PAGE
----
Gardens are created in steps: one plant at a time, one plot at a time, one season at a time.

McLaughlin Garden in South Paris last year created a master plan that incorporates the neighboring 3.5-acre Curtis property into the 4.5-acre McLaughlin property. Now, it has taken its first steps in making that plan a physical reality.

Crews have started work on two major parts of the master plan. Two other projects are scheduled to get underway shortly. Also, a historic garden that wasn’t part of the master plan has been added.

Along with these physical changes, the garden staff is seeking to make the garden a community resource, providing outdoor spaces and activities for children and families.

“We believe that these projects will have the most immediate impact on the visitor experience, enriching and diversifying our gardens,” McLaughlin Director Donna Anderson said.

The most noticeable change so far – at least for me – is that the slope above the original garden created by Bernard McLaughlin has been cleared of invasive species. Using a $6,000 Project Canopy grant, matched by McLaughlin Garden, professional crews cleared out bittersweet, multiflora roses and other invasive species.

A crew cut the plants down in January and February, Anderson said, and in April a heavy-duty chipper turned them into mulch. This spring, the area where the invasive plants had been, sprouted with such wildflowers as trillium, bloodroot and ferns.

The woodland garden that will be created in that area – one of the four projects being undertaken – is being designed with the assistance of community and health organizations. The completed garden is expected to include several trails and places for sculpture, performance, creative family activities, meditation and forest bathing (sitting and enjoying nature), the benefits of which I learned from “The Nature Fix: Why Nature Makes Us Happier, Healthier and More Creative” by Florence Williams. (I wrote about it in a books roundup last November.) The staff already has created a permanent fairy garden for children in one section of that space.

Also underway on the Curtis plot is the first iteration of a meadow using the principles of Dutch landscape architect and plantsman Piet Oudolf, which use mostly herbaceous perennials and large swaths of color.

“So far we’ve chosen plants that will be most transformative and achievable in the short run, but it will change over time,” Anderson said.

The two projects from the master plan that aren’t yet begun are necessary but less exciting than new gardens.

One is to reinvigorate the historic garden Bernard McLaughlin tended from 1936 to 1995. That garden is now shadier than it used to be and some of McLaughlin’s plants are getting old, hence the work is needed. The goal is to have more color to complement McLaughlin’s lilacs.

The other project is a perimeter fence both to improve security and to limit damage from deer. Deer damage is nothing new, but now that the invasive plants are gone from the wooded slope, the damage has gotten worse. Anderson said the fence would also improve the streetscape along Route 26, which is also South Paris’s Main Street.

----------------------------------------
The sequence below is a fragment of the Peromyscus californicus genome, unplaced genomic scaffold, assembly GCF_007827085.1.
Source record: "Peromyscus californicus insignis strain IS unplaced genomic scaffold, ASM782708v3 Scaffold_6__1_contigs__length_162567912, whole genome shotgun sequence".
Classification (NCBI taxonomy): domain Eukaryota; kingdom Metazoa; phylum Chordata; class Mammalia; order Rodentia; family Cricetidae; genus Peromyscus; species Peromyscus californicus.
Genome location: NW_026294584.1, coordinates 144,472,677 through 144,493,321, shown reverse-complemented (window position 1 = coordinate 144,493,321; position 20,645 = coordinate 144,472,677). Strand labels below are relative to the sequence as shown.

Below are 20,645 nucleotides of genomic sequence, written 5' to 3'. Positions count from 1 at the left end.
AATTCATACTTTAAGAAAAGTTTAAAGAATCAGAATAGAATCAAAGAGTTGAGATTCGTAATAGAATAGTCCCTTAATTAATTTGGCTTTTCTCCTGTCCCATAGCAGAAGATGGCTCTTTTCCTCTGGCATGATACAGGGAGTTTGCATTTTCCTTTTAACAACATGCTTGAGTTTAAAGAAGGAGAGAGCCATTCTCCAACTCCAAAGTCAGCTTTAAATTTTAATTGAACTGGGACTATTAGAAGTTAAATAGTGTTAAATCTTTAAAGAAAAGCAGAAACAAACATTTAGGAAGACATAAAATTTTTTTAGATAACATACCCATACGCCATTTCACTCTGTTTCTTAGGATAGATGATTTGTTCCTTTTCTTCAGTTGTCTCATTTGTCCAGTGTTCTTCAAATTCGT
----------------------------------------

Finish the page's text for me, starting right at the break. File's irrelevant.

“We’ve been working with the town planner, and the goal is to have more beauty and visibility on Route 26, and maybe inspire the rest of the town to think about streetscaping in a new way,” Anderson said.

The addition of a historic garden of irises created by Currier McEwen, who lived and gardened in Harpswell after he retired as a distinguished physician, came together serendipitously.

Harriet Robinson of Otisfield, who is president of the Maine Iris Society and a longtime McLaughlin volunteer, discovered that Maine did not have a garden recognized by the Historic Iris Preservation Society. Robinson thought that McLaughlin Garden would be a good site for such a garden. In 1985, McEwen had even named one of his iris introductions ‘Bernard McLaughlin.’

Space was found to plant 34 McEwen irises at the McLaughlin Garden, with divisions of the irises coming from Robinson, Jeff Dunlop of Windham (another iris hybridizer and a friend of the late McEwen) and Ann Standridge, McEwen’s daughter who still tends the property her father used in Harpswell.

Few of the irises blossomed this year, and more cultivars are being sought, but the garden will just get better over the years.

Along with the physical changes, Anderson said the garden is offering more programs that cater to children and families.

Where the pumpkin patch was in previous years, horticulturist Kristin Perry created a twig teepee with scarlet runner beans growing on it. It’s surrounded by other large, striking plants. Several trails wind through the plants.

The summer Gardens Illuminated program, where lanterns light up the gardens after dark, had a fairy garden and gnome theme. And this year’s Jack O’Lantern Spectacular will have a Harry Potter theme.

“These children’s and multigenerational programs are helping to draw in the next generation of gardeners,” Anderson said. “Part of what the garden does is storytelling, and we do have a lot of good stories to tell.”

ABOUT THE WRITER

Tom Atwell has been writing the Maine Gardener column since 2004. He is a freelance writer gardening in Cape Elizabeth and can be contacted at 767-2297 or at:

[email protected]

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